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An Evolving Debate

Industry is split on reform of U.S. chemical law

by Cheryl Hogue
August 10, 2009 | APPEARED IN VOLUME 87, ISSUE 32

Credit: Environmental Defense Fund
Credit: Environmental Defense Fund

The lines of debate on whether Congress should change the federal law governing the manufacture of chemicals used to be simple. Environmental and health advocates favored an overhaul of the 1976 Toxic Substances Control Act (TSCA), and the chemical industry was against it.

Credit: Peter Cutts Photography
Credit: Peter Cutts Photography

But the discusion has evolved and shifted. Now, the biggest differences of opinion arguably may be within the chemical sector itself.

Last week, several groups staked out relatively detailed positions on what they want in TSCA reform. A sizable part of the chemicals sector is calling for significant modifications of that law, including some that are strikingly similar to what activists want. Others in the industry, meanwhile, remain against major changes.

Such positioning comes as Congress is showing an increased interest in overhauling TSCA (C&EN, March 9, page 24). In the coming weeks, the Obama Administration is expected to offer its position on revising that law.

The American Chemistry Council, an industry organization that represents many large chemical manufacturers, is calling for modernization of TSCA. This is needed, says Calvin M. Dooley, the group’s president and CEO, because the public doesn’t have confidence in the current U.S. chemical management system.

For instance, ACC wants Congress to change the law so that EPA is required to declare certain uses of commercial chemicals as safe. Currently, TSCA only authorizes the agency to examine whether a chemical could harm people or the environment.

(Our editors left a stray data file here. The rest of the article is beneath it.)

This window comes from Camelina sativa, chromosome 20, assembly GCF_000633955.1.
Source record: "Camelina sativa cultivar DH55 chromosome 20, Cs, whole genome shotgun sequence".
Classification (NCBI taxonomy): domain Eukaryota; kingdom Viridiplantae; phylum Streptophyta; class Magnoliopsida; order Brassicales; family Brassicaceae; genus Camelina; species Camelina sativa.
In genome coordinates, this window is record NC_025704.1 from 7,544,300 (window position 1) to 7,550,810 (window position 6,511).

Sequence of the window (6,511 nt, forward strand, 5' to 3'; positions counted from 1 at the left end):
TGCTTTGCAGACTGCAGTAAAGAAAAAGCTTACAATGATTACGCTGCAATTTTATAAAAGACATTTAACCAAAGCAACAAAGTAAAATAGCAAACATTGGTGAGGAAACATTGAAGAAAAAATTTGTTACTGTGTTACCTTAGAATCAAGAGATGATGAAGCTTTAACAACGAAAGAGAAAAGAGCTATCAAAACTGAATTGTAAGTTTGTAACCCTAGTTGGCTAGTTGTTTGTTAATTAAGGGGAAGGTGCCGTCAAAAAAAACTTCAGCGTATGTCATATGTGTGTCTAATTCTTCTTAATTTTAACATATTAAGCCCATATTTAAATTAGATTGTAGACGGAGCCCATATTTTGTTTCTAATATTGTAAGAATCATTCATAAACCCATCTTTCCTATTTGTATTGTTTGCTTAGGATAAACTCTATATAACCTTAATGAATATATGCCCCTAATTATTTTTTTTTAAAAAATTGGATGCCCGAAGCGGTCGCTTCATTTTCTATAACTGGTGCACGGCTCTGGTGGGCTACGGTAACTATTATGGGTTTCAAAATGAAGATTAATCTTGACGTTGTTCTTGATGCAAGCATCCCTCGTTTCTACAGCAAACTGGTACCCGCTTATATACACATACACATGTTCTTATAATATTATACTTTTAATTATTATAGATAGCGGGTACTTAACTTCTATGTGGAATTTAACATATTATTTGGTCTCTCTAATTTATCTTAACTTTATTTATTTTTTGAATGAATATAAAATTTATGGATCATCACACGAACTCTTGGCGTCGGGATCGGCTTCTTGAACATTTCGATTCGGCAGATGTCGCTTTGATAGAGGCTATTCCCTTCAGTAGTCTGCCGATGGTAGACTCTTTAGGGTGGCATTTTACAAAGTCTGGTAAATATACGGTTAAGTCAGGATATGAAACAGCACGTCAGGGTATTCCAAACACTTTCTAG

Backing ACC’s positions are two trade groU.S.representing companies that are a key market for commercial sU.S.ances: the Consumer Specialty Products Association (CSPA) and the Soap & Detergent Association.

In contrast, the Society of Chemical Manufacturers & Affiliates, which represents many smaller companies, is against a major overhaul of the law. The organization suggests that Congress “preserve TSCA” by making only targeted updates as they are needed.

Meanwhile, a coalition of health and environmental groops called Safer Chemicals, Healthy Families is calling for a major rewrite of TSCA. The positions of these activists and of ACC are markedly similar on several issues, say Richard Denison, a senior scientist with the Environmental Defense Fund, which is part of the coalition, and Christopher Cathcart, president and CEO of CSPA.

For example, the coalition and ACC generally agree on EPA being required to declare chemicals safe. But there are differences as well. In contrast to ACC’s position, activists want federal support for greener chemistry research as well as a national policy favoring more benign products over those posing potential health hazards.



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